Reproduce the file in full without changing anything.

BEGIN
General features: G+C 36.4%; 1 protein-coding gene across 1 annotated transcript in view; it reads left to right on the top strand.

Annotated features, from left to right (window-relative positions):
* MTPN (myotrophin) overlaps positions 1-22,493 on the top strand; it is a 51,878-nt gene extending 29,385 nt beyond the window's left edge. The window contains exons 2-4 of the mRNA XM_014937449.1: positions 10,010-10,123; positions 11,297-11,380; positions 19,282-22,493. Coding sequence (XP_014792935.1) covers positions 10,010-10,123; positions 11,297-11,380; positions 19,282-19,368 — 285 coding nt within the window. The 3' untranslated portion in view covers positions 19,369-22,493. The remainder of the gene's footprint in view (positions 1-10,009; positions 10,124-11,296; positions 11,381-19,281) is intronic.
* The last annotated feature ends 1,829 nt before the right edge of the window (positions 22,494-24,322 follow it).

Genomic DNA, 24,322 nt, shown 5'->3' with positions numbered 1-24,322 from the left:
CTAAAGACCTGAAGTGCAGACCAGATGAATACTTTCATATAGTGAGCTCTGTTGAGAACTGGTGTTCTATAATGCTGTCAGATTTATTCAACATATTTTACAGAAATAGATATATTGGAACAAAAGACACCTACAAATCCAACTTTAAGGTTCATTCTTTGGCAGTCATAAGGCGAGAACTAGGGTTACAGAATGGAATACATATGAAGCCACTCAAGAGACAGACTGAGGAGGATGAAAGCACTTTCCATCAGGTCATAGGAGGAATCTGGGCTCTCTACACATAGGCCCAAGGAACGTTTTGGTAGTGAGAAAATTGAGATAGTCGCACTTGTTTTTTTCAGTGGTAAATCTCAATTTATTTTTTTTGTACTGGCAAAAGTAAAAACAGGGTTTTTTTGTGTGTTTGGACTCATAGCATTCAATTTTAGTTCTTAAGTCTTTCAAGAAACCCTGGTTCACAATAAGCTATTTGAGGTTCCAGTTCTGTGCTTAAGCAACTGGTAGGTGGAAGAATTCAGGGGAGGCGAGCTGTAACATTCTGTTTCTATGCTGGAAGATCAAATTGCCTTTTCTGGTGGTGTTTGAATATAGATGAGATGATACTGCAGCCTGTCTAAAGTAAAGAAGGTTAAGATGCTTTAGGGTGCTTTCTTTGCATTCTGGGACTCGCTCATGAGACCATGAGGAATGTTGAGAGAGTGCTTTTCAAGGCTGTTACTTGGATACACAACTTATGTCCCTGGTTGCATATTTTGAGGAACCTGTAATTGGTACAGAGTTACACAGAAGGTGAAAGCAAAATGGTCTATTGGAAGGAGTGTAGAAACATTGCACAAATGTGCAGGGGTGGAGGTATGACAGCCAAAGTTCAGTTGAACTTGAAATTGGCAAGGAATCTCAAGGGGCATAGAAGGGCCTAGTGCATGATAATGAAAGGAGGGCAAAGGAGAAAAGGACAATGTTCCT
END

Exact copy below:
General features: G+C 36.4%; 1 protein-coding gene across 1 annotated transcript in view; it reads left to right on the top strand.

Annotated features, from left to right (window-relative positions):
* MTPN (myotrophin) overlaps positions 1-22,493 on the top strand; it is a 51,878-nt gene extending 29,385 nt beyond the window's left edge. The window contains exons 2-4 of the mRNA XM_014937449.1: positions 10,010-10,123; positions 11,297-11,380; positions 19,282-22,493. Coding sequence (XP_014792935.1) covers positions 10,010-10,123; positions 11,297-11,380; positions 19,282-19,368 — 285 coding nt within the window. The 3' untranslated portion in view covers positions 19,369-22,493. The remainder of the gene's footprint in view (positions 1-10,009; positions 10,124-11,296; positions 11,381-19,281) is intronic.
* The last annotated feature ends 1,829 nt before the right edge of the window (positions 22,494-24,322 follow it).

Genomic DNA, 24,322 nt, shown 5'->3' with positions numbered 1-24,322 from the left:
CTAAAGACCTGAAGTGCAGACCAGATGAATACTTTCATATAGTGAGCTCTGTTGAGAACTGGTGTTCTATAATGCTGTCAGATTTATTCAACATATTTTACAGAAATAGATATATTGGAACAAAAGACACCTACAAATCCAACTTTAAGGTTCATTCTTTGGCAGTCATAAGGCGAGAACTAGGGTTACAGAATGGAATACATATGAAGCCACTCAAGAGACAGACTGAGGAGGATGAAAGCACTTTCCATCAGGTCATAGGAGGAATCTGGGCTCTCTACACATAGGCCCAAGGAACGTTTTGGTAGTGAGAAAATTGAGATAGTCGCACTTGTTTTTTTCAGTGGTAAATCTCAATTTATTTTTTTTGTACTGGCAAAAGTAAAAACAGGGTTTTTTTGTGTGTTTGGACTCATAGCATTCAATTTTAGTTCTTAAGTCTTTCAAGAAACCCTGGTTCACAATAAGCTATTTGAGGTTCCAGTTCTGTGCTTAAGCAACTGGTAGGTGGAAGAATTCAGGGGAGGCGAGCTGTAACATTCTGTTTCTATGCTGGAAGATCAAATTGCCTTTTCTGGTGGTGTTTGAATATAGATGAGATGATACTGCAGCCTGTCTAAAGTAAAGAAGGTTAAGATGCTTTAGGGTGCTTTCTTTGCATTCTGGGACTCGCTCATGAGACCATGAGGAATGTTGAGAGAGTGCTTTTCAAGGCTGTTACTTGGATACACAACTTATGTCCCTGGTTGCATATTTTGAGGAACCTGTAATTGGTACAGAGTTACACAGAAGGTGAAAGCAAAATGGTCTATTGGAAGGAGTGTAGAAACATTGCACAAATGTGCAGGGGTGGAGGTATGACAGCCAAAGTTCAGTTGAACTTGAAATTGGCAAGGAATCTCAAGGGGCATAGAAGGGCCTAGTGCATGATAATGAAAGGAGGGCAAAGGAGAAAAGGACAATGTTCCT